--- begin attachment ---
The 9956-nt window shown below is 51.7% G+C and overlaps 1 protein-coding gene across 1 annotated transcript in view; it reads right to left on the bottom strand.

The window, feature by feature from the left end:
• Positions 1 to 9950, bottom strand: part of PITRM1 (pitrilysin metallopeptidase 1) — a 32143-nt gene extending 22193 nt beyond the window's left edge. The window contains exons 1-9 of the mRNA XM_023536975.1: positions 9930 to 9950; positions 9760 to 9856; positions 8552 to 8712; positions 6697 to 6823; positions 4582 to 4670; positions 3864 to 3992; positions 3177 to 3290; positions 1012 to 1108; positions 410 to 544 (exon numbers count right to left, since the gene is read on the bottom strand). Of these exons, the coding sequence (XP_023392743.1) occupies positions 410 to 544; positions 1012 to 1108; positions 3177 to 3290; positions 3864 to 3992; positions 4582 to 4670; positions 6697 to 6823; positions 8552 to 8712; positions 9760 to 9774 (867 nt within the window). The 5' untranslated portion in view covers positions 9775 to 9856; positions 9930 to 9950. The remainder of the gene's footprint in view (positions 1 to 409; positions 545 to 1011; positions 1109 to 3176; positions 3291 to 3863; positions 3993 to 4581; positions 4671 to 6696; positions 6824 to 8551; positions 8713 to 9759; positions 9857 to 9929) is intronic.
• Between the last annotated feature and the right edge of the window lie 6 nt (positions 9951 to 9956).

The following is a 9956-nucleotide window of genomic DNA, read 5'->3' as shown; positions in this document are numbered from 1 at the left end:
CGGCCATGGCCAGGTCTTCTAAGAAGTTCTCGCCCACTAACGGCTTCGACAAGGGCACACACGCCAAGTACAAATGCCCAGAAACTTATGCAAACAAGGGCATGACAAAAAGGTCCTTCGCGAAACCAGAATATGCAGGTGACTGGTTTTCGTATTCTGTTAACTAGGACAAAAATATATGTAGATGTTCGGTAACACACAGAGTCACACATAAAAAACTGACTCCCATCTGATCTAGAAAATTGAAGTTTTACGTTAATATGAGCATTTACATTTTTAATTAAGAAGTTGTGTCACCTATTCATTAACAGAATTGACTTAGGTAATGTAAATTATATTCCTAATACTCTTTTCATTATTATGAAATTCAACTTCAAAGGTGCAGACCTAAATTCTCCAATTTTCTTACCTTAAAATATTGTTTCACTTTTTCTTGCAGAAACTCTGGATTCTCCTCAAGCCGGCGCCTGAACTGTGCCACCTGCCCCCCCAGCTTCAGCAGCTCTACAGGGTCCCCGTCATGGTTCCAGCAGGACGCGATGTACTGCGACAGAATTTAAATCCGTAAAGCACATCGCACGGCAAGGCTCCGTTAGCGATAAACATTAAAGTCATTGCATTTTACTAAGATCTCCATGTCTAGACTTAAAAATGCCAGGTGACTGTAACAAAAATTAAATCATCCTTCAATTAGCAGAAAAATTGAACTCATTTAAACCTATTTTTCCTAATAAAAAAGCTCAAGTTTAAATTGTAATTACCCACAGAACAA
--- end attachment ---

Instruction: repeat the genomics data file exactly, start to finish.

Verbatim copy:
The 9956-nt window shown below is 51.7% G+C and overlaps 1 protein-coding gene across 1 annotated transcript in view; it reads right to left on the bottom strand.

The window, feature by feature from the left end:
• Positions 1 to 9950, bottom strand: part of PITRM1 (pitrilysin metallopeptidase 1) — a 32143-nt gene extending 22193 nt beyond the window's left edge. The window contains exons 1-9 of the mRNA XM_023536975.1: positions 9930 to 9950; positions 9760 to 9856; positions 8552 to 8712; positions 6697 to 6823; positions 4582 to 4670; positions 3864 to 3992; positions 3177 to 3290; positions 1012 to 1108; positions 410 to 544 (exon numbers count right to left, since the gene is read on the bottom strand). Of these exons, the coding sequence (XP_023392743.1) occupies positions 410 to 544; positions 1012 to 1108; positions 3177 to 3290; positions 3864 to 3992; positions 4582 to 4670; positions 6697 to 6823; positions 8552 to 8712; positions 9760 to 9774 (867 nt within the window). The 5' untranslated portion in view covers positions 9775 to 9856; positions 9930 to 9950. The remainder of the gene's footprint in view (positions 1 to 409; positions 545 to 1011; positions 1109 to 3176; positions 3291 to 3863; positions 3993 to 4581; positions 4671 to 6696; positions 6824 to 8551; positions 8713 to 9759; positions 9857 to 9929) is intronic.
• Between the last annotated feature and the right edge of the window lie 6 nt (positions 9951 to 9956).

The following is a 9956-nucleotide window of genomic DNA, read 5'->3' as shown; positions in this document are numbered from 1 at the left end:
CGGCCATGGCCAGGTCTTCTAAGAAGTTCTCGCCCACTAACGGCTTCGACAAGGGCACACACGCCAAGTACAAATGCCCAGAAACTTATGCAAACAAGGGCATGACAAAAAGGTCCTTCGCGAAACCAGAATATGCAGGTGACTGGTTTTCGTATTCTGTTAACTAGGACAAAAATATATGTAGATGTTCGGTAACACACAGAGTCACACATAAAAAACTGACTCCCATCTGATCTAGAAAATTGAAGTTTTACGTTAATATGAGCATTTACATTTTTAATTAAGAAGTTGTGTCACCTATTCATTAACAGAATTGACTTAGGTAATGTAAATTATATTCCTAATACTCTTTTCATTATTATGAAATTCAACTTCAAAGGTGCAGACCTAAATTCTCCAATTTTCTTACCTTAAAATATTGTTTCACTTTTTCTTGCAGAAACTCTGGATTCTCCTCAAGCCGGCGCCTGAACTGTGCCACCTGCCCCCCCAGCTTCAGCAGCTCTACAGGGTCCCCGTCATGGTTCCAGCAGGACGCGATGTACTGCGACAGAATTTAAATCCGTAAAGCACATCGCACGGCAAGGCTCCGTTAGCGATAAACATTAAAGTCATTGCATTTTACTAAGATCTCCATGTCTAGACTTAAAAATGCCAGGTGACTGTAACAAAAATTAAATCATCCTTCAATTAGCAGAAAAATTGAACTCATTTAAACCTATTTTTCCTAATAAAAAAGCTCAAGTTTAAATTGTAATTACCCACAGAACAA